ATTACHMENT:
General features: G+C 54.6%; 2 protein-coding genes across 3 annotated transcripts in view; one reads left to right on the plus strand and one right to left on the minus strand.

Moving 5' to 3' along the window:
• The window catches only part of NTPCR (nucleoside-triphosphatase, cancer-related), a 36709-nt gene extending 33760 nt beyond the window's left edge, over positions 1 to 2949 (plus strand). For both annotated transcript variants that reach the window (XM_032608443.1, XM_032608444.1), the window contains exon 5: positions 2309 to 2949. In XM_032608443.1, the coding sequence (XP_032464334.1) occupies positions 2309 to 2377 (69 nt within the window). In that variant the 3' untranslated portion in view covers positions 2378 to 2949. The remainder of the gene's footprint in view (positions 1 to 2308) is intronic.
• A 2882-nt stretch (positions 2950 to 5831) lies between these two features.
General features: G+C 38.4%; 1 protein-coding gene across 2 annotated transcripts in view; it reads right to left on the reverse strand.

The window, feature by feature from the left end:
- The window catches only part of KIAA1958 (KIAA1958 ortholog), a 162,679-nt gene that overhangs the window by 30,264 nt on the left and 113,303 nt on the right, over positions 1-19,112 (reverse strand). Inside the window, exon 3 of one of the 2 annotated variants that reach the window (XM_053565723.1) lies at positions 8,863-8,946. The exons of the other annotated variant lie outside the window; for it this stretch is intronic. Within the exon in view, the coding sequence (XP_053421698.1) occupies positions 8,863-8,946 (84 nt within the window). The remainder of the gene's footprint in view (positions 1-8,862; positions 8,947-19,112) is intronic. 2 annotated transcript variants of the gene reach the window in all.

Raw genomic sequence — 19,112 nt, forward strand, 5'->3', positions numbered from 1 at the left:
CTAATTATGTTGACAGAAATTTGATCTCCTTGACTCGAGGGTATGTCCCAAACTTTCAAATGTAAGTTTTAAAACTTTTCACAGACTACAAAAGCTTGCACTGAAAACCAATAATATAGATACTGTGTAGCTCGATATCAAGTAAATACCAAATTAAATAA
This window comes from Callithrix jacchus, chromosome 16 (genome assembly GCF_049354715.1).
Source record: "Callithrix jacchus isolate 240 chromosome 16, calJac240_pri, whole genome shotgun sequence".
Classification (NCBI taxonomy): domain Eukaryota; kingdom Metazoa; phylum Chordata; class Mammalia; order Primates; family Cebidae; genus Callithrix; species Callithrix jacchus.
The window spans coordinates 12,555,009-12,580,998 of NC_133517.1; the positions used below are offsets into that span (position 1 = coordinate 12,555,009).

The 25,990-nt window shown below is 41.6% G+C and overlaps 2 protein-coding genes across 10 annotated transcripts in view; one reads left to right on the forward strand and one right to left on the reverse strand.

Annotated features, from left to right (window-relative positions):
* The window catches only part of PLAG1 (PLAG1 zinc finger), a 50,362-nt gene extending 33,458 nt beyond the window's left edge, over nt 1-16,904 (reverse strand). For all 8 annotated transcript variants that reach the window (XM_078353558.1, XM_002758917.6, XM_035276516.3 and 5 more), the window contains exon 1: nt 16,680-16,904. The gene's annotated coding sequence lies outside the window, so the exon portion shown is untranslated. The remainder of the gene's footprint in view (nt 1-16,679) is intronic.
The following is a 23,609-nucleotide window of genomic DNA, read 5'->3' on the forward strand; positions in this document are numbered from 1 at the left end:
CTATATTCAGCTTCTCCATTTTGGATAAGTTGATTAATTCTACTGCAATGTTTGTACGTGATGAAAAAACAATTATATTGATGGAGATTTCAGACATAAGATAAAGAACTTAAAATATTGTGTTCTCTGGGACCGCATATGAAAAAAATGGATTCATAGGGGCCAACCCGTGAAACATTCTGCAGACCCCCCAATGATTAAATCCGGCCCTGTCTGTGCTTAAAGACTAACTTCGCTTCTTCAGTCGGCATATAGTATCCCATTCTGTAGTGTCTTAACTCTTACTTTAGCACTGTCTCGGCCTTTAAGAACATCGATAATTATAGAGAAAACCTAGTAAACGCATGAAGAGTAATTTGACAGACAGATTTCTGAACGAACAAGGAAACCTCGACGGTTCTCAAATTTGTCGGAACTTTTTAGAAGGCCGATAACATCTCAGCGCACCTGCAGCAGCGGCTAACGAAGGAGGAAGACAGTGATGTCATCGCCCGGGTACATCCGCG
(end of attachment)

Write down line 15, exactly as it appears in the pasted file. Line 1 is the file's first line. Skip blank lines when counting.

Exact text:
Annotated features, from left to right (window-relative positions):